music

The Other Side of Paradise

White Lung’s new album, Paradise, wastes no time in grabbing its listener by the collar and tossing them down a rabbit hole of sound.  Starting with a brief free-fall that turns into a spiraling plunge, the song “Dead Weight” lets listeners know right away that a musical gem has been discovered as it drags them into a sonic wonderland, beyond the looking glass of standard Alternative Indie Rock music.

Paradise is remarkable in its ability to never lose momentum even once in its breathless 28 minute lifespan.  There’s hardly a moment that let’s up the gut punch driving guitars, thudding racing heartbeat-like drumlines, and echoing atmosphere.  Even the quieter moments, like the track “Hungry” still maintain a sense of delightful punk urgency.  Paradise might not be as much of a straightforward punch to the face as something like 2014’s Deep Fantasy, but it still proves itself as the wake up call your ears desperately needed.  The snarling, sneering vocals of Mish Way on songs like “Sister” create a winking image of a strange Cheshire Cat face grinning at you from the dark, inviting you deeper into the madness.

The music isn’t the only part of White Lung that is firing on all cylinders.  The lyrics are tight, straight forward, fascinating, and create a fantastic image in the listener’s head.  A defining moment is the bloody grin of a chorus in the song “Kiss Me When I Bleed.”  Lines like “I will give birth in a trailer, huffing the gas in the air” wriggle their way under your skin and nestle somewhere in your subconscious, making it their permanent home.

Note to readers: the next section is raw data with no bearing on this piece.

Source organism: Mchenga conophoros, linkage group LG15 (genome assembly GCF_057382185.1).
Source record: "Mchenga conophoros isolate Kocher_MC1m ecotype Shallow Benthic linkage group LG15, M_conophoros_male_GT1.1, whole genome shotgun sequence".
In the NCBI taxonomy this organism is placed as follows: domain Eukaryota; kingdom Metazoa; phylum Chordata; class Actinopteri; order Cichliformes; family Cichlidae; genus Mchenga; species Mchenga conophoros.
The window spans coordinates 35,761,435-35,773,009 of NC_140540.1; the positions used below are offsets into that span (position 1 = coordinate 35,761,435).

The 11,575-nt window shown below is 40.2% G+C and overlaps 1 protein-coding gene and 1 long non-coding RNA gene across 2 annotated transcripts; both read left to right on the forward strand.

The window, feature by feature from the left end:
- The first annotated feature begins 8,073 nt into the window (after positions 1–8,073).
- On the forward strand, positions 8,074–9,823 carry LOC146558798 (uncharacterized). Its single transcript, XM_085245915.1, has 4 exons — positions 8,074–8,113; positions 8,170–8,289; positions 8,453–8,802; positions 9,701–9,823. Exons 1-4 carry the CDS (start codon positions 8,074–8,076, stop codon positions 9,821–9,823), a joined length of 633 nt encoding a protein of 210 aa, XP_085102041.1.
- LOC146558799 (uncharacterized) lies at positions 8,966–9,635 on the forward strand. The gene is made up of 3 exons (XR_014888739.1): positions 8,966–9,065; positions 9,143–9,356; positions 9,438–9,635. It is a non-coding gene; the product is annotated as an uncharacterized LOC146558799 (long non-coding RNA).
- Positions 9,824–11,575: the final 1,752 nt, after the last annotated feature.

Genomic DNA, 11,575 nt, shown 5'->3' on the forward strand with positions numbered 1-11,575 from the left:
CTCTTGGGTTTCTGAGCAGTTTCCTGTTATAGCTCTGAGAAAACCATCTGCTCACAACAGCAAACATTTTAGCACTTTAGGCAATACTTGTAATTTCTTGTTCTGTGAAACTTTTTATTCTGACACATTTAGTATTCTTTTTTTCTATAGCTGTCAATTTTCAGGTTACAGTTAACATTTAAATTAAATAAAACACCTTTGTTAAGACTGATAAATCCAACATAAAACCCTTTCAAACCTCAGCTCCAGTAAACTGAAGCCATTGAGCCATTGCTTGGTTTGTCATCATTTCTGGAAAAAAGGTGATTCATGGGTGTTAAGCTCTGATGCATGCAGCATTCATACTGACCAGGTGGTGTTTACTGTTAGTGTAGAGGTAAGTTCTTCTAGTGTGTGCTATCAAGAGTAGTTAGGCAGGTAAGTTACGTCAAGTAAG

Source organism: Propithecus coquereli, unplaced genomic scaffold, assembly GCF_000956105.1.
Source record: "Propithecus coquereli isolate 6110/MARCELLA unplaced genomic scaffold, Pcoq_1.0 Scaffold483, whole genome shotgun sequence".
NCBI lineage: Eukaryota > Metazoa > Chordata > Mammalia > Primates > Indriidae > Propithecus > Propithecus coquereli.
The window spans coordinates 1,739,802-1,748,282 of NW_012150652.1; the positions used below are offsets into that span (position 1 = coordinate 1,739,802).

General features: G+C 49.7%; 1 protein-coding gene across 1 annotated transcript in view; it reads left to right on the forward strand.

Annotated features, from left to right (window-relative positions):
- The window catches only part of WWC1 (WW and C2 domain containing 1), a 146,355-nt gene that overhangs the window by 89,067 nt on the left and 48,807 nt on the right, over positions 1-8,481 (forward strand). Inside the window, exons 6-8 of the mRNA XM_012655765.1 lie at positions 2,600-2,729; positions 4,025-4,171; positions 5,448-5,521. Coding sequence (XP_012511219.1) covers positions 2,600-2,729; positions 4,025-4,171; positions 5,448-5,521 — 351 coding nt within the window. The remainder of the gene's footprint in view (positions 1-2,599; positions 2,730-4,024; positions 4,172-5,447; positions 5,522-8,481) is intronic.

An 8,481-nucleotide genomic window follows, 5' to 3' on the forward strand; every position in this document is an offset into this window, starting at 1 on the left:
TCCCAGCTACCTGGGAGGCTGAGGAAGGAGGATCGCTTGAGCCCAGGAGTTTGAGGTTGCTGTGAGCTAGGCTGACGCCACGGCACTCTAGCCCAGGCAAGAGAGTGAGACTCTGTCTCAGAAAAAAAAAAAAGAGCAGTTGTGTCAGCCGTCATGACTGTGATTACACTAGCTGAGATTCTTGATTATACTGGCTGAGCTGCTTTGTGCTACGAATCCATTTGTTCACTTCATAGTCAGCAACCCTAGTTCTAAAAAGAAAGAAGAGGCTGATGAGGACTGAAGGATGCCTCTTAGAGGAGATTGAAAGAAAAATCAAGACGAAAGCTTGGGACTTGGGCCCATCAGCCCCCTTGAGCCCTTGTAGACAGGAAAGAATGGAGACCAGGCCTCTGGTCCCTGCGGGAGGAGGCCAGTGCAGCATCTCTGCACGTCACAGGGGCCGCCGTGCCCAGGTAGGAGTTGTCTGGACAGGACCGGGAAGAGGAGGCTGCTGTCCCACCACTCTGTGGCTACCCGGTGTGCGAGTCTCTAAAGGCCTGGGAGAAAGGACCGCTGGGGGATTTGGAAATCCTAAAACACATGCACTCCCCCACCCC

In less than thirty minutes, White Lung takes its listeners on a breakneck journey through the strangest of any musical wonderland that has been introduced to us throughout 2016 so far.  The closing song invites listeners to continue on this dangerous but undeniably fun ride, as Way cries for us to “bow out with me, ride south with me.”  If the trip continues to be anywhere near as thought provoking and fun as this latest album, I certainly will do so, without a moment’s hesitation.

A Low Flying Panic Attack

Radiohead has returned, and they’re brandishing pitchforks and torches set ablaze.